Cashmore believed that single parenthood can have its attractions, particularly for mothers since as Feminists suggest, family life may benefit men more than women. Crow and Hardy (1992) highlighted that although lone-parent families only have one parent living with children, the other parent may still have influence and financial support for the family, and therefore, they preferred to call it a lone parent household instead. Studies also show that the average time spent as a lone parent family is 5 years, making it a transitory stage and that very few women actually choose to become a lone parent (Berthoud 1999). With the option of easier divorce comes the increase of lone-parent families. Unlike Feminists, the New Right maintain that high divorce rates and the increase in lone-parent families are a threat to social stability indicating a direct link between the rising crime amongst young men who do not have a father figure to provide discipline and authority.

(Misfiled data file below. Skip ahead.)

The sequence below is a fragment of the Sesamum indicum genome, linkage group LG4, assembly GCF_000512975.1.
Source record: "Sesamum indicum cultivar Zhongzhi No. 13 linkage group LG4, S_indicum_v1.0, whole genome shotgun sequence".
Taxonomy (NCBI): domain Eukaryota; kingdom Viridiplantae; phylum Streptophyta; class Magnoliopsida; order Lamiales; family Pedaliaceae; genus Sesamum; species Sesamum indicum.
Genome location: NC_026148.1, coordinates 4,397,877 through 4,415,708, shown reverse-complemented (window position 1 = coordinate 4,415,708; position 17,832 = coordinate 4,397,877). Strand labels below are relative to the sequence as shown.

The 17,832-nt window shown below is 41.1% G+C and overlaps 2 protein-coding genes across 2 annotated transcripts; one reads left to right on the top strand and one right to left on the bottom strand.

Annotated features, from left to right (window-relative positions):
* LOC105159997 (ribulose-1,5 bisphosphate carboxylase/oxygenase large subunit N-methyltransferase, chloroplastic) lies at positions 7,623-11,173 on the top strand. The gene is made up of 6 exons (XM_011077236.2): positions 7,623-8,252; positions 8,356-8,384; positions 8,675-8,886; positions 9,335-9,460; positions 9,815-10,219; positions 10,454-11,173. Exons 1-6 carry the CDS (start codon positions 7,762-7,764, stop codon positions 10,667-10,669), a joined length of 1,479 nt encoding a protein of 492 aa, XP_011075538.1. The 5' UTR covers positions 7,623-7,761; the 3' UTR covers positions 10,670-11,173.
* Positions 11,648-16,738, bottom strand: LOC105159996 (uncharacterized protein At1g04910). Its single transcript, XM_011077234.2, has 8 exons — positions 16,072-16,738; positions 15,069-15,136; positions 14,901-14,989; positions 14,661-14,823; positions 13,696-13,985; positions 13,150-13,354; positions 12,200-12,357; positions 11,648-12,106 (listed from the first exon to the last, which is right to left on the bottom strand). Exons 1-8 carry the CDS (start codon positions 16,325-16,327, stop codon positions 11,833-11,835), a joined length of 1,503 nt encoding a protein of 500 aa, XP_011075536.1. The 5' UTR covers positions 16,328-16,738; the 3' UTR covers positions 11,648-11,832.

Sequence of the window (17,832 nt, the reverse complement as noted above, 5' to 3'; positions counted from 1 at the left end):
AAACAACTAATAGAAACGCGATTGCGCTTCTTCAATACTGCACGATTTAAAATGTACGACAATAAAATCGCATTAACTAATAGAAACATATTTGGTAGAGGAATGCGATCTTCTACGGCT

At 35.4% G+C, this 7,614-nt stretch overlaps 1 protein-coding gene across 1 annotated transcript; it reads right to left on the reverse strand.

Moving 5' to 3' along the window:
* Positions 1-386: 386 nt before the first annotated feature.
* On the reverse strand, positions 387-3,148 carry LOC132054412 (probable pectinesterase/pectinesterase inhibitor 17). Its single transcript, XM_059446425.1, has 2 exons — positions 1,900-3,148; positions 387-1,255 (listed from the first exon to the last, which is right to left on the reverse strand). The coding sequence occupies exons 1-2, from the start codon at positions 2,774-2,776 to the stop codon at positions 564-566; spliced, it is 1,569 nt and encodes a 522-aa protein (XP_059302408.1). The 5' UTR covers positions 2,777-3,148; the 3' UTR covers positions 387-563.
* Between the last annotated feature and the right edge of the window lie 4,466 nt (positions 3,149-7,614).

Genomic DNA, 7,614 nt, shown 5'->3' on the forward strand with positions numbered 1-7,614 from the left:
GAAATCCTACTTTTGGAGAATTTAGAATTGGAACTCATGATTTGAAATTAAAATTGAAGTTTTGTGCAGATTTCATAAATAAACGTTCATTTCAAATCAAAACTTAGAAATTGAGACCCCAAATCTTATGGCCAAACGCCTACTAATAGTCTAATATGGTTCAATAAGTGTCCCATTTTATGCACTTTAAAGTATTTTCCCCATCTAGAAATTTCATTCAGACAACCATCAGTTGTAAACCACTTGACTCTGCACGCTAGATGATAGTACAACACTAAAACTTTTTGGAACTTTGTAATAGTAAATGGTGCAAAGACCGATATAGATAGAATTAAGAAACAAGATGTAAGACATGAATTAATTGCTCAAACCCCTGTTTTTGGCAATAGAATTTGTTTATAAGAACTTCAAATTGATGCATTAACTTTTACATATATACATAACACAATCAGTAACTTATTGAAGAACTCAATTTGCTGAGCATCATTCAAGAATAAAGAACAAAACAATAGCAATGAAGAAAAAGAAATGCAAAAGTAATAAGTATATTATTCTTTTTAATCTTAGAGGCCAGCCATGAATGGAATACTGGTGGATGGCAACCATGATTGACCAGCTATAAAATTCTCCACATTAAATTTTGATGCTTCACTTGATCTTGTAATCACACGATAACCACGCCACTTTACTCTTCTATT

They also believe that laws should be stricter with regards to divorce and that the traditional nuclear family should be promoted within government policies. To support this, the Financial Secretary stated ‘I will propose suitable measures in this Budget to help build a harmonious, family-based society’ (February 27, 2008). So, as divorce rates have increased, a new type of family has become more popular due to remarriages, the reconstituted family, also known as step-families. Haskey (1994) described this as ‘a married or cohabiting couple with dependant children, at least one of whom is not the biological offspring of both partners ‘. The advantages to the reconstituted family are an extended family whereby both parents contribute towards the children. Also, there is more support for example; a stepdaughter may find it easier to converse with a stepmother rather than her own mother.